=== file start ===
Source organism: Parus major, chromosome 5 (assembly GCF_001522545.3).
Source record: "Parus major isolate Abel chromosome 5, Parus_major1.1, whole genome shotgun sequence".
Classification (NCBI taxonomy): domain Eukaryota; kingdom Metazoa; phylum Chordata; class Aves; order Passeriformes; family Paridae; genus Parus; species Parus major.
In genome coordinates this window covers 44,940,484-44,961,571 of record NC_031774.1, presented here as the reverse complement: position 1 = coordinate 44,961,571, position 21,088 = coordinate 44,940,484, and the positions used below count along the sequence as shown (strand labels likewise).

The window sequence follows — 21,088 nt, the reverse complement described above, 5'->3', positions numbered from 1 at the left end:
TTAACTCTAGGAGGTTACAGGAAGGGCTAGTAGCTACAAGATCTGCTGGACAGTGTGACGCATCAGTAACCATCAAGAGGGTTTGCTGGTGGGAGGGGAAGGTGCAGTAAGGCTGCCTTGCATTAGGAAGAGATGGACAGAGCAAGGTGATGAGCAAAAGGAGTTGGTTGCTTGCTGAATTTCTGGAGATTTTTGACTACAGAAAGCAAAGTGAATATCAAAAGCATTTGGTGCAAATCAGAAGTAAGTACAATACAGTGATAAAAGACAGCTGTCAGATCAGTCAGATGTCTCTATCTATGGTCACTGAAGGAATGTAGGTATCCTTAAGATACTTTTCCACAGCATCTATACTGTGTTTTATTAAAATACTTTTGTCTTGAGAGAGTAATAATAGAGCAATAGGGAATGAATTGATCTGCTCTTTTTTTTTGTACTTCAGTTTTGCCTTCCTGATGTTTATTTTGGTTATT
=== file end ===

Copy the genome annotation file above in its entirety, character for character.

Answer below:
Source organism: Parus major, chromosome 5 (assembly GCF_001522545.3).
Source record: "Parus major isolate Abel chromosome 5, Parus_major1.1, whole genome shotgun sequence".
Classification (NCBI taxonomy): domain Eukaryota; kingdom Metazoa; phylum Chordata; class Aves; order Passeriformes; family Paridae; genus Parus; species Parus major.
In genome coordinates this window covers 44,940,484-44,961,571 of record NC_031774.1, presented here as the reverse complement: position 1 = coordinate 44,961,571, position 21,088 = coordinate 44,940,484, and the positions used below count along the sequence as shown (strand labels likewise).

The window sequence follows — 21,088 nt, the reverse complement described above, 5'->3', positions numbered from 1 at the left end:
TTAACTCTAGGAGGTTACAGGAAGGGCTAGTAGCTACAAGATCTGCTGGACAGTGTGACGCATCAGTAACCATCAAGAGGGTTTGCTGGTGGGAGGGGAAGGTGCAGTAAGGCTGCCTTGCATTAGGAAGAGATGGACAGAGCAAGGTGATGAGCAAAAGGAGTTGGTTGCTTGCTGAATTTCTGGAGATTTTTGACTACAGAAAGCAAAGTGAATATCAAAAGCATTTGGTGCAAATCAGAAGTAAGTACAATACAGTGATAAAAGACAGCTGTCAGATCAGTCAGATGTCTCTATCTATGGTCACTGAAGGAATGTAGGTATCCTTAAGATACTTTTCCACAGCATCTATACTGTGTTTTATTAAAATACTTTTGTCTTGAGAGAGTAATAATAGAGCAATAGGGAATGAATTGATCTGCTCTTTTTTTTTGTACTTCAGTTTTGCCTTCCTGATGTTTATTTTGGTTATT